Coming September 2020
In the year 2063, on the edge of the Crater formerly known as Montréal, a middle-aged man and his ex’s daughter search for a cult hero: the leader of a short-lived band named after a forgotten work of poetry and known to fans through a forgotten work of music criticism. In this exuberantly plotted verse novel, Jason Guriel follows an obsessive cult-following through the twenty-first century. Some things change (there’s metamorphic smart print for music mags; the Web is called the “Zuck”). Some things don’t (poetry readings are still, mostly, terrible). But the characters, including a robot butler who stands with Ishiguro’s Stevens as one of the great literary domestics, are unforgettable.
Splicing William Gibson with Roberto Bolaño, Pale Fire with Thomas Pynchon, Forgotten Work is a time-tripping work of speculative fiction. It’s a love story about fandom, an ode to music snobs, a satire on the human need to value the possible over the actual—and a verse novel of Nabokovian virtuosity.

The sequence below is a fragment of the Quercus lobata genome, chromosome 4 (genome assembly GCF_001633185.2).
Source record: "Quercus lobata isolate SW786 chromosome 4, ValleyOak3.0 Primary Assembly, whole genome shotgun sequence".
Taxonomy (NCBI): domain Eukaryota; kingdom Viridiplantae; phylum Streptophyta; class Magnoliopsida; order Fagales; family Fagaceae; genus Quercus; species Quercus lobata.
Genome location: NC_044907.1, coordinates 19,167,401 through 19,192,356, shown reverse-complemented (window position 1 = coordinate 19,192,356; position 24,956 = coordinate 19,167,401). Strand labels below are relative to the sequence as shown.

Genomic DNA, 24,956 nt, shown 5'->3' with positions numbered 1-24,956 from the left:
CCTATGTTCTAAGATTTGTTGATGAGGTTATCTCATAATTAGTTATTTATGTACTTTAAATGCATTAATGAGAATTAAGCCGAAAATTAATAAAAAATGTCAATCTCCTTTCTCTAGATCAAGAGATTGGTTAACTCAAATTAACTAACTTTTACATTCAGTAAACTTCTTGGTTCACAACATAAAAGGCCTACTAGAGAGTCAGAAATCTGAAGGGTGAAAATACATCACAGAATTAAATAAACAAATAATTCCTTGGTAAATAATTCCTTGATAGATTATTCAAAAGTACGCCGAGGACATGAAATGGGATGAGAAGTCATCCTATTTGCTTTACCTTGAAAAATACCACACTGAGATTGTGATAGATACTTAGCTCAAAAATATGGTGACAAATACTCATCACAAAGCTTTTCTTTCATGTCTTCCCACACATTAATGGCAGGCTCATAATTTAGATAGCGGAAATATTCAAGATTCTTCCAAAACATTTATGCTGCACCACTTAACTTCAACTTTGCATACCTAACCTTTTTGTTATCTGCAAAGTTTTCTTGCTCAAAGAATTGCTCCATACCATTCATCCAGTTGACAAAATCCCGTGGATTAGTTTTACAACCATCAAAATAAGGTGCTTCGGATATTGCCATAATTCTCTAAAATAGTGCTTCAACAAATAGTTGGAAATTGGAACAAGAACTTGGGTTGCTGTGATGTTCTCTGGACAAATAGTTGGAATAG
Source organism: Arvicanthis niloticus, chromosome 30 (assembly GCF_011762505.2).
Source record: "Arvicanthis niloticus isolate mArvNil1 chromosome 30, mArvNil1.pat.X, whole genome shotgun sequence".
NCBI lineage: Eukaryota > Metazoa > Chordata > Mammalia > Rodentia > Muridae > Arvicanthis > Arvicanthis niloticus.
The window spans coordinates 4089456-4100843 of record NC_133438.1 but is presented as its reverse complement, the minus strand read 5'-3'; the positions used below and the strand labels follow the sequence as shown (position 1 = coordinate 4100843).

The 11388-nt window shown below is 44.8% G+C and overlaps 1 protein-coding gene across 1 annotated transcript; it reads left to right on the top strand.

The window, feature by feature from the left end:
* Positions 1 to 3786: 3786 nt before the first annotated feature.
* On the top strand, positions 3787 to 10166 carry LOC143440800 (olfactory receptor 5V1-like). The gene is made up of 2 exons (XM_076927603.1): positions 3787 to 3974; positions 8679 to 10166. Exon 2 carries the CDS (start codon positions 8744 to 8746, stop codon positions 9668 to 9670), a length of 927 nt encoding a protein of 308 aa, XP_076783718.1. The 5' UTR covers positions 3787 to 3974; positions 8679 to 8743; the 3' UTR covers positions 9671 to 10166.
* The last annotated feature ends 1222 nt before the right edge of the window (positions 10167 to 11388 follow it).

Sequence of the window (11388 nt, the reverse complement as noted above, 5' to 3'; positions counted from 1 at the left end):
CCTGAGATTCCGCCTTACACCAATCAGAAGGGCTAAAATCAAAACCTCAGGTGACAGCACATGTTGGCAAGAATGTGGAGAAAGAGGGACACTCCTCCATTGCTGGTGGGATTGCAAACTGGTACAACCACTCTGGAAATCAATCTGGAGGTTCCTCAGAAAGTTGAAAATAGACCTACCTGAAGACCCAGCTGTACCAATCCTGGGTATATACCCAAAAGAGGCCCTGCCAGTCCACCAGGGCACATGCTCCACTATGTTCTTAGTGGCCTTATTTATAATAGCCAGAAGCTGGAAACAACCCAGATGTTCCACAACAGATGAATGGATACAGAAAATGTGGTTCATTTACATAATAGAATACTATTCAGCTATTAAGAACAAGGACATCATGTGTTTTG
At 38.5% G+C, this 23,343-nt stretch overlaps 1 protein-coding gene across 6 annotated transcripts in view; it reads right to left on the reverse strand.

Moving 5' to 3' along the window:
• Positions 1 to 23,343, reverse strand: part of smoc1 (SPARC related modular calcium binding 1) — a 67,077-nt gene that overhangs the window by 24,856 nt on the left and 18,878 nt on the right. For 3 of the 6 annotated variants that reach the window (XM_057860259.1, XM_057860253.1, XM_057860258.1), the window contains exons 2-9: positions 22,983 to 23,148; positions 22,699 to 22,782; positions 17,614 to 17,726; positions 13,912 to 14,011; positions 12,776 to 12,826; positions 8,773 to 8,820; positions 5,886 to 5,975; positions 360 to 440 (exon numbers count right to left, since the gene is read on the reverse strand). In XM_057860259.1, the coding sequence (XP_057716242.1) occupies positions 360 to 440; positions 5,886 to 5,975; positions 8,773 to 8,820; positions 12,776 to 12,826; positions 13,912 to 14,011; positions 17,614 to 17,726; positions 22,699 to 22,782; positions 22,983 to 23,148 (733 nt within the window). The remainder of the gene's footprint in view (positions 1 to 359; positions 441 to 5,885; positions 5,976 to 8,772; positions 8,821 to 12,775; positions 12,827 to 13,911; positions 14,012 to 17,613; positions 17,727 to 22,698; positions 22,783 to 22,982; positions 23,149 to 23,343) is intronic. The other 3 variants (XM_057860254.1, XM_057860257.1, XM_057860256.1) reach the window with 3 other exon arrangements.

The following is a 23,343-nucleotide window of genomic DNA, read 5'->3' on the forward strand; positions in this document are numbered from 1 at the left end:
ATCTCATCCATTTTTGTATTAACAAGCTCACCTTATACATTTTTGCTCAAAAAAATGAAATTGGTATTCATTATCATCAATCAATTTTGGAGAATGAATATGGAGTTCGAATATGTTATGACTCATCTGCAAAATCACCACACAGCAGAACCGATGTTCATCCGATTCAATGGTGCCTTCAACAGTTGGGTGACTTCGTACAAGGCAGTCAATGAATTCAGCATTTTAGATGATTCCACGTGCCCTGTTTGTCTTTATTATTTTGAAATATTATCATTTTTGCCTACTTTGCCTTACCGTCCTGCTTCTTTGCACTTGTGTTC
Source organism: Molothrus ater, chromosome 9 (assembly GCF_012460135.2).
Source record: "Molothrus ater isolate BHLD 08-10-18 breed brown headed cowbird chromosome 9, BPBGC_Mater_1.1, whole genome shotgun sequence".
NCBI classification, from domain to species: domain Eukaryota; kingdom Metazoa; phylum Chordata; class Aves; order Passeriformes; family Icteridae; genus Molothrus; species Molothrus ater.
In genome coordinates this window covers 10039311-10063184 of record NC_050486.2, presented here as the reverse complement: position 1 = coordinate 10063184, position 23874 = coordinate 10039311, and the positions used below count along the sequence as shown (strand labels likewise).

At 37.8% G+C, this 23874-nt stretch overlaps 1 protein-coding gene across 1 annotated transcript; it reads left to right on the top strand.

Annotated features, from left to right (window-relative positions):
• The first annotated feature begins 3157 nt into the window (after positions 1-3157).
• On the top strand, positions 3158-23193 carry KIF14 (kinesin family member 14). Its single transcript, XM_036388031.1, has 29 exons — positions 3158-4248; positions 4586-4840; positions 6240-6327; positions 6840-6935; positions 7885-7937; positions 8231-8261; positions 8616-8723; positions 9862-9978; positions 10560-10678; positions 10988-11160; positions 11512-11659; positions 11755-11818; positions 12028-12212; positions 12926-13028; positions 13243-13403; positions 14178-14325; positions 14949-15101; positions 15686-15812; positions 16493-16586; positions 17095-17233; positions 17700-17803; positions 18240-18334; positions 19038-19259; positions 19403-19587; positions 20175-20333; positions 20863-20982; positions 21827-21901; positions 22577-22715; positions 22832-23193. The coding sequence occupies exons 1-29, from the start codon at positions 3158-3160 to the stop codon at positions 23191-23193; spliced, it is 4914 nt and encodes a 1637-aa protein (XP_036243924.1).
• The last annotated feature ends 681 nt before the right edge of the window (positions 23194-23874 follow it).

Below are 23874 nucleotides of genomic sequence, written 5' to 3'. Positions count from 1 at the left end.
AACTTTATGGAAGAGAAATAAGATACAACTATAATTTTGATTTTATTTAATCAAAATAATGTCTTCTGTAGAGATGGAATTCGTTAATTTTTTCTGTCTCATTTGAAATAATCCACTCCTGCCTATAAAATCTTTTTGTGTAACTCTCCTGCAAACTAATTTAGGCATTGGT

Praise for Forgotten Work
“What do you get when you throw John Shade, Nick Drake, Don Juan, Sarah Records, and Philip K. Dick into a rhymed couplet machine? Equal parts memory and forgetting, detritus and elegy, imagination and fancy, Forgotten Work could be the most singular novel-in-verse since Vikram Seth’s The Golden Gate. Thanks to Jason Guriel’s dexterity in metaphor-making, I found myself stopping and rereading every five lines or so, to affirm my surprise and delight.”—Stephen Metcalf
“This book has no business being as good as it is. Heroic couplets in the twenty-first century? It’s not a promising idea, but Forgotten Work is intelligent, fluent, funny, and wholly original. I can’t believe it exists.”—Christian Wiman